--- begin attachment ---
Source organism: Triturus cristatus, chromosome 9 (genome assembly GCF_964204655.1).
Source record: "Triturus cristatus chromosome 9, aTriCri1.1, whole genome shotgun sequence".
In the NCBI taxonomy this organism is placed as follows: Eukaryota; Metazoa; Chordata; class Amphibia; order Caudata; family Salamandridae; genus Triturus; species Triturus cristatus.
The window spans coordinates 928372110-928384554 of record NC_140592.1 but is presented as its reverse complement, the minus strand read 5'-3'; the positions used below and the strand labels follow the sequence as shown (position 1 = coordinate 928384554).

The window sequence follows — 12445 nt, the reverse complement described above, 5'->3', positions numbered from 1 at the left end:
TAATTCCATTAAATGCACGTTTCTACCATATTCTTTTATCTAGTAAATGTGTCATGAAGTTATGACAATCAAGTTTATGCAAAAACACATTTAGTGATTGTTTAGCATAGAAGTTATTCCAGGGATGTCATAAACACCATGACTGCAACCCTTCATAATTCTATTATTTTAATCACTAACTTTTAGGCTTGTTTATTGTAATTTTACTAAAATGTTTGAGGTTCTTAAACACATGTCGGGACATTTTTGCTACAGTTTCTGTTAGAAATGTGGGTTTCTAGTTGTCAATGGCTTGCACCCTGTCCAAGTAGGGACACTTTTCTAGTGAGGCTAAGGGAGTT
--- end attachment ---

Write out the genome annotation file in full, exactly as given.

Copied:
Source organism: Triturus cristatus, chromosome 9 (genome assembly GCF_964204655.1).
Source record: "Triturus cristatus chromosome 9, aTriCri1.1, whole genome shotgun sequence".
In the NCBI taxonomy this organism is placed as follows: Eukaryota; Metazoa; Chordata; class Amphibia; order Caudata; family Salamandridae; genus Triturus; species Triturus cristatus.
The window spans coordinates 928372110-928384554 of record NC_140592.1 but is presented as its reverse complement, the minus strand read 5'-3'; the positions used below and the strand labels follow the sequence as shown (position 1 = coordinate 928384554).

The window sequence follows — 12445 nt, the reverse complement described above, 5'->3', positions numbered from 1 at the left end:
TAATTCCATTAAATGCACGTTTCTACCATATTCTTTTATCTAGTAAATGTGTCATGAAGTTATGACAATCAAGTTTATGCAAAAACACATTTAGTGATTGTTTAGCATAGAAGTTATTCCAGGGATGTCATAAACACCATGACTGCAACCCTTCATAATTCTATTATTTTAATCACTAACTTTTAGGCTTGTTTATTGTAATTTTACTAAAATGTTTGAGGTTCTTAAACACATGTCGGGACATTTTTGCTACAGTTTCTGTTAGAAATGTGGGTTTCTAGTTGTCAATGGCTTGCACCCTGTCCAAGTAGGGACACTTTTCTAGTGAGGCTAAGGGAGTT